Our first reaction to the damage wrought by last weekend's unprecedented pre-Halloween Nor'easter was probably something we cannot print here.
For most of us, the next thought was along the lines of: What do I do now?
Thankfully, the Insurance Information Institute has provided a course of action to help those among us beginning the road to recovery from this past weekend.
Among the biggest things for those who have not done so already: contact your insurance agent or company and file a claim immediately.
“Let your agent know the extent of the damage to your property and start to document your loss with lists, receipts or photographs,” III Vice President Michael Barry said on the Institute's website. If you have a home inventory, now would also be a good time to access it.”
The III also provided information for both auto and homeowners insurance policies. Among them:
- Car crashes between two or more drivers caused by snowy and slippery roads are covered by standard auto insurance. A car that crashes into an object would generally be covered under the optional collision portion of an auto policy.
- Physical damage to a car caused by heavy wind, flooding or fallen ice or tree limbs is covered under the optional comprehensive portion of an auto policy.
- Wind-related damage to a house, its roof, its contents and other insured structures on the property is covered under standard homeowners insurance policies. Wind-driven snow or freezing rain that gets into the home because it was damaged by wind is also covered.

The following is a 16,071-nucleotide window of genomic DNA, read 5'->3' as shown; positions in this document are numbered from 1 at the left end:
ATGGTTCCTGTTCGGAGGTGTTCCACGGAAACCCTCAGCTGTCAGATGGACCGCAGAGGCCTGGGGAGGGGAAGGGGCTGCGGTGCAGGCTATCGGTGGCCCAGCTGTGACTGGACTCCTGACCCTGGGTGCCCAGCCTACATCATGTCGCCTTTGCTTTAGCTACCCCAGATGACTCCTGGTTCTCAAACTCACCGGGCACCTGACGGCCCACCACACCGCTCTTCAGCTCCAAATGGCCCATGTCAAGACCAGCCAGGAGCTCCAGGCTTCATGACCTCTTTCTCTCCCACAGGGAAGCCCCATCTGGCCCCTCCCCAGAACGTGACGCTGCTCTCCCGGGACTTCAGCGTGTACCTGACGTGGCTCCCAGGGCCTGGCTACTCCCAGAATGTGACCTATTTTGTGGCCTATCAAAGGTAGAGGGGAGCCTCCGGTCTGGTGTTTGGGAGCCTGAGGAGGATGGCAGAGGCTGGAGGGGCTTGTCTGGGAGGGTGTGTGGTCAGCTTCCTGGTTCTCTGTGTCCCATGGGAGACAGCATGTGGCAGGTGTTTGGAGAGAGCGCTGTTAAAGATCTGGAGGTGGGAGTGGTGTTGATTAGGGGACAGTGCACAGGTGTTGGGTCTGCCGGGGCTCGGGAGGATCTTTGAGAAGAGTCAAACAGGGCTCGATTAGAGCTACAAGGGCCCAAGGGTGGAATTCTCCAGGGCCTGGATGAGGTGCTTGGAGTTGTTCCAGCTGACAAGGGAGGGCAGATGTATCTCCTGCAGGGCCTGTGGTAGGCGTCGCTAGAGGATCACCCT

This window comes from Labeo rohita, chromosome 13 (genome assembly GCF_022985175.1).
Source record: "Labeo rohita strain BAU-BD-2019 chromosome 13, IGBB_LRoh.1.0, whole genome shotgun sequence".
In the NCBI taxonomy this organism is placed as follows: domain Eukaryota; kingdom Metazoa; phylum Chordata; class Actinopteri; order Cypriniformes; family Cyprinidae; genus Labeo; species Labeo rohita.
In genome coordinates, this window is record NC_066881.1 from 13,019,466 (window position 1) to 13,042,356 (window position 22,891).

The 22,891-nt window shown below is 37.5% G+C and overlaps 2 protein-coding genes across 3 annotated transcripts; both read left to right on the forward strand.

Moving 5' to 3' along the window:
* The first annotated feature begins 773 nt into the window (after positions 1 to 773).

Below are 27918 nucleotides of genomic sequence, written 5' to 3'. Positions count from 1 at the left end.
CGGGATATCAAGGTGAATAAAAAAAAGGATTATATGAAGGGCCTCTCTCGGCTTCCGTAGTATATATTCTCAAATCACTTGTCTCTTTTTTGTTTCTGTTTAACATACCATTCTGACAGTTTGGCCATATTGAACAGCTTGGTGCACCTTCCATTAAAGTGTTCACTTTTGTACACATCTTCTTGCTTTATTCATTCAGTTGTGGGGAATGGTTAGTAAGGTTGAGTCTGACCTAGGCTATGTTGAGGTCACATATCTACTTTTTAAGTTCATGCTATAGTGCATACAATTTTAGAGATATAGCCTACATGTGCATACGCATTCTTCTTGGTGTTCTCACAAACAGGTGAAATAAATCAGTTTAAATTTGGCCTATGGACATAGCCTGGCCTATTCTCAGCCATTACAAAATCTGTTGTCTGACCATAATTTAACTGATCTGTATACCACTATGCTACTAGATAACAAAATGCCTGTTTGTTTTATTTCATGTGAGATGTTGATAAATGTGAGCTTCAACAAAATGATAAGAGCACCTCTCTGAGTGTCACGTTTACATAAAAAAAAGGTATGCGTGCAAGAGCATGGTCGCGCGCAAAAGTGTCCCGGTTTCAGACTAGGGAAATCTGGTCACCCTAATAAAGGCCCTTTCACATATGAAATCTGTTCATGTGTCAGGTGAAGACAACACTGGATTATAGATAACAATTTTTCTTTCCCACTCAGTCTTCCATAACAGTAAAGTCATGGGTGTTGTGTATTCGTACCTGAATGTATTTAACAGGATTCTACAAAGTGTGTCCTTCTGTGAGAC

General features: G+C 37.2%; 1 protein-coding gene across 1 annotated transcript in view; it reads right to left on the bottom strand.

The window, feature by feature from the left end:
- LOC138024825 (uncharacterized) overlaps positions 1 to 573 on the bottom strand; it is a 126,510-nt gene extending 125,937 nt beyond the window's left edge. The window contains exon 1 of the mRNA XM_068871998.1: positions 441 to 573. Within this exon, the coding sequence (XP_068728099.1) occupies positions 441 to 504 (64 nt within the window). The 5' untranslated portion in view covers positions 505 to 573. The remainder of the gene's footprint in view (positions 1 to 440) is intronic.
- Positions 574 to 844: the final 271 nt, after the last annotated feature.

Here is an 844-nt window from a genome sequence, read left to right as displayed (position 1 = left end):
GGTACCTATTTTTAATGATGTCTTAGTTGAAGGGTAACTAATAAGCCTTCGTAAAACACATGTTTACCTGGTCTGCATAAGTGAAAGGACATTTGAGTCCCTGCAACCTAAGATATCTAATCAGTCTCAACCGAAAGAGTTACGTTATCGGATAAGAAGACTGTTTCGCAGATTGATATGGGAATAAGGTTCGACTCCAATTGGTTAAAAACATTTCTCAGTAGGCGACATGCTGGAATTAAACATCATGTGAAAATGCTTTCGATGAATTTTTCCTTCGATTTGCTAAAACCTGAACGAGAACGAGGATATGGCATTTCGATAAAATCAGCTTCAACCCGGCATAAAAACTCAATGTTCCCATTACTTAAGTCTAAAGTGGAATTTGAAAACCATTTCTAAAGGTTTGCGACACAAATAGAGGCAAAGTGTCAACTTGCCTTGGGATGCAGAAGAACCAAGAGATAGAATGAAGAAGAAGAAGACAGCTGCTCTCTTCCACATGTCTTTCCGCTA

- Tree limbs that fall on a house or other insured structure on the property would be covered for both the damage the trees inflicts on the house and the cost of removing the tree. Damage caused by ice or other objects falling on the home is also covered.
- Damage to the house and its contents caused by weight of snow or ice that creates a collapse is covered under standard homeowners insurance policies.
- Freezing conditions such as burst pipes or ice dams, a condition where water is unable to drain properly through the gutters and seeps into a house causing damage to ceilings and walls, is covered. However, there is generally a requirement that the homeowner has taken reasonable steps to prevent these losses by keeping the house warm and properly maintaining the pipes and drains.
- Melting snow that seeps into a home from the ground up would be covered by flood insurance, which is provided by the National Flood Insurance Program, and a few private insurers. Flood insurance is available to both homeowners and renters. Flood damage is not covered by standard homeowners or renters insurance policies.
- Standard homeowners policies also include additional living expenses (ALE) in the event that a policyholder’s home is severely damaged by an insured disaster. ALE pays for reasonable expenses incurred by a policyholder when living elsewhere while their home is being fixed.
Have you already filed an insurance claim? If you have any helpful hints for neighbors and fellow Patch readers, please share them in the comments below.